• Bowls of oatmeal topped with fresh berries and sliced kiwi on the side.

Every food that you eat impacts your health in many ways. Within just 24 hours, the foods we eat can change the bacterial make up in our stomachs, small, and large intestines, or our gut.  There are many types of bacteria that make up an environment called the microbiome. Like our fingerprints, the bacteria in our bodies are unique. Each gut microbiome will be populated with different bacteria. This is influenced by several factors, one including the types of foods you eat. Our gut bacteria thrive off specific meals. Some foods will keep them, and ultimately you, healthy while other foods have been linked to certain diseases like inflammatory bowel disease (IBD), obesity, diabetes mellitus, and cardiovascular disease. The main job of your gut microbiome is to break down food that is hard for us to digest on our own and make it into new vitamins and fats for our bodies to use. When we do not have enough good bacteria populating our gut communities, bad bacteria can increase your chance of disease. Who would not want that to be as healthy as possible? Here are a couple of foods you can start eating or minimize to keep your bacterial friends happy and healthy.

Bacterial Buddies

Common buzz words around gut health include probiotics and prebiotics. These are both useful to the bacteria in our gut but are very different.


Probiotics are living microorganisms. The main role of probiotics is to populate and help the bacteria community. Consuming these little guys has shown to have positive effects on our bodies like helping your immunity, making vitamins, and preventing certain diseases, like cancer. Like the bacteria in our gut, there is nothing to worry about when starting to include them in your diet. Some good food sources of these bacteria buddies are yogurt, kefir, sauerkraut and kombucha.


Not everything we eat is easily digested. Prebiotics are food that have ingredients that are difficult or impossible to digest. The job of these bacteria buddies is to start and continue the growth of our gut bacteria. They can also strengthen the environment of the bacteria, help your immunity, and produce good fats for your body.  A couple good sources of prebiotics include soybeans, whole grains, and oats.

Spotting Bacterial Bullies

Proteins and Fats

There are certain nutrients in foods that do not get along with out gut microbiome. When you consume a diet high in animal protein and fat and low in fiber, research has shown to reduce the number of good bacteria throughout our gut. Not all fats are bad for our gut communities. The fats commonly found in cooking oils, fish, nuts, and avocado are helpful to our gut. A diet including a variety of foods like fruits, vegetables, and healthy fat has been shown to keep your gut healthy and help lessen your chances of cardiovascular disease.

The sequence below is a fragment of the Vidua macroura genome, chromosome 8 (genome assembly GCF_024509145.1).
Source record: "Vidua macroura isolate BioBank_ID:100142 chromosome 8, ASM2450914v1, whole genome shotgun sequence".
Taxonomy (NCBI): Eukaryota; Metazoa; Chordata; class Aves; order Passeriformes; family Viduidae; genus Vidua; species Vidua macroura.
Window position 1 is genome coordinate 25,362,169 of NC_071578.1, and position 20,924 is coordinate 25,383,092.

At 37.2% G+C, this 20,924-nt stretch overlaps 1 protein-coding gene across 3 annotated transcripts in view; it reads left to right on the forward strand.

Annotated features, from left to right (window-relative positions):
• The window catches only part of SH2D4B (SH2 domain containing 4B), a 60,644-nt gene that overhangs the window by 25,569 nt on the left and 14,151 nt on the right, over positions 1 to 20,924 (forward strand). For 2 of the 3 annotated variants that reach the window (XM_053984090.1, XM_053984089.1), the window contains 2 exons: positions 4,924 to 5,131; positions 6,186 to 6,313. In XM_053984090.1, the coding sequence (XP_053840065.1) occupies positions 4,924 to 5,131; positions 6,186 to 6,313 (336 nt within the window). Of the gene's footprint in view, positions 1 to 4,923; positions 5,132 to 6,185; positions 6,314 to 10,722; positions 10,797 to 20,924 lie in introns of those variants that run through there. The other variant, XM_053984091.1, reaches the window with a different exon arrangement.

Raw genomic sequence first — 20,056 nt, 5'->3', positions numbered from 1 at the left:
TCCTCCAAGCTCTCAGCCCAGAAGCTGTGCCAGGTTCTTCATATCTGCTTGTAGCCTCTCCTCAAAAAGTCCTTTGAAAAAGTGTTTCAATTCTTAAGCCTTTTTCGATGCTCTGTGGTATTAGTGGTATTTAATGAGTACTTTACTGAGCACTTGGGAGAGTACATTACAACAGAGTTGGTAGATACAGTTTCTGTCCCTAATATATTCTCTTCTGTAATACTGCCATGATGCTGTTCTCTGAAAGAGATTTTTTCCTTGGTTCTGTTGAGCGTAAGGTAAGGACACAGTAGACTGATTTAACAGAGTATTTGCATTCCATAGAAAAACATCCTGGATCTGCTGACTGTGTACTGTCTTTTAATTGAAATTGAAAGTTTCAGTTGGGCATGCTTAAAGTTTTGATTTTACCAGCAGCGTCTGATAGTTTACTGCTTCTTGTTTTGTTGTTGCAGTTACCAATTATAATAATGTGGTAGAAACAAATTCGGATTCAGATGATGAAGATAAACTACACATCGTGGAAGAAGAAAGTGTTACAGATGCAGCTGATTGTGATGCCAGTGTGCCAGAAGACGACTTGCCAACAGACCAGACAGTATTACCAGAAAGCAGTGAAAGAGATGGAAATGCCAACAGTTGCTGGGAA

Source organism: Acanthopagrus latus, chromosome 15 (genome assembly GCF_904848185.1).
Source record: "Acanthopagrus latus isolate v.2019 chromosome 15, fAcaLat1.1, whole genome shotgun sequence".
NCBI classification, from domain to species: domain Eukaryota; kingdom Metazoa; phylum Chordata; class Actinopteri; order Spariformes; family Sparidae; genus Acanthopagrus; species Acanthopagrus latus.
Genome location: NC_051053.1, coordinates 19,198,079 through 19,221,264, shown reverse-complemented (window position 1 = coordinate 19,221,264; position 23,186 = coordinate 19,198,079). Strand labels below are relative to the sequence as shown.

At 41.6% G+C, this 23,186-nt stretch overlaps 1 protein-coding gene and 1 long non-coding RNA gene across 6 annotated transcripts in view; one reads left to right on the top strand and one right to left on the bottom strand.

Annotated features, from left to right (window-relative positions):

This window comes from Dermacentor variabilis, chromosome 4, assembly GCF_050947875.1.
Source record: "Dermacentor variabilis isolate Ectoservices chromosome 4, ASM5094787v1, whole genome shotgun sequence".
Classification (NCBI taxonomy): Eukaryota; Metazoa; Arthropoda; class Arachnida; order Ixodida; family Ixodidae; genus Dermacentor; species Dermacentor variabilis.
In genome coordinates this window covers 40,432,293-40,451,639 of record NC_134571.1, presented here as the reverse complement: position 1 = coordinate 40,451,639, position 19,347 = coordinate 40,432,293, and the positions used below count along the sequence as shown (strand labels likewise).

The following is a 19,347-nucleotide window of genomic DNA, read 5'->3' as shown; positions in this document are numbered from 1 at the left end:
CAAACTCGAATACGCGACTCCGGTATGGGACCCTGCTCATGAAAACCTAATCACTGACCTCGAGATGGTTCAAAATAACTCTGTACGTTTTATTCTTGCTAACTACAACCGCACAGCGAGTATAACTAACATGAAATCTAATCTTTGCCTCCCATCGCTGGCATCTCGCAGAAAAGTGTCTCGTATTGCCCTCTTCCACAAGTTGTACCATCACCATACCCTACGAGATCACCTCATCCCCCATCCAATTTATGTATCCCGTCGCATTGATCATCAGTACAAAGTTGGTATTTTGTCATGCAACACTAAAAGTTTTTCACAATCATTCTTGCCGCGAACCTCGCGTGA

Restrictive Diets

One diet widely followed that is not beneficial to the gut microbiome is a gluten free diet. Like dairy, some guts are not able to break down gluten. Those avoiding gluten not due to intolerance or disease should include gluten in their diet to improve their gut health. Studies show following a gluten free diet can reduce the good bacteria while boosting the bad bacteria throughout our guts. Research also showed similar results to those following a vegetarian or vegan diet. If following these diets, it is important to eat foods containing probiotics and prebiotics. These foods could include sauerkraut, kimchi, kombucha, chickpeas, lentils, beans, bananas, grapefruit, and bran or barely based cereals. Consuming a diet that allows you to eat a variety of nutrients from many different food sources shows to be the most beneficial to your gut health.


Gomaa EZ. (2020). Human gut microbiota/microbiome in health and disease: a review. Antonie van Leeuwenhoek 113(12), 2019-2040 https://doi.org/10.1007/s10482-020-01474-7

Singh RK, Cheng HW, Di Y, Lee, KM, Ucmak D, Wong K, Abrouk M, Farahnik B, Nakamura M, Zhu TH, Liao W. (2017). Influence of diet on the gut microbiome and implications for human health. J Transl Med 15(73), 10.1186/s12967-017-1175-y

Valdes AM. (2018). Role of the gut microbiome in nutrition and health. BJM 361, 10.1136/bmj.k2179

Parekh PJ, Balart LA, Johnson DA. (2015). The Influence of the Gut Microbiome on Obesity, Metabolic Syndrome and Gastrointestinal Disease. Clin Tansl Gastroenterol 6(9), https://doi.org/10.1038%2Fctg.2015.16

Leonard J. (2018, September 21). The 10 best probiotics for vegans https://www.medicalnewstoday.com/articles/323139#the-best-vegan-probiotics

Cadman B, (2018, October 1). What prebiotic foods should people eat? https://www.medicalnewstoday.com/articles/323214

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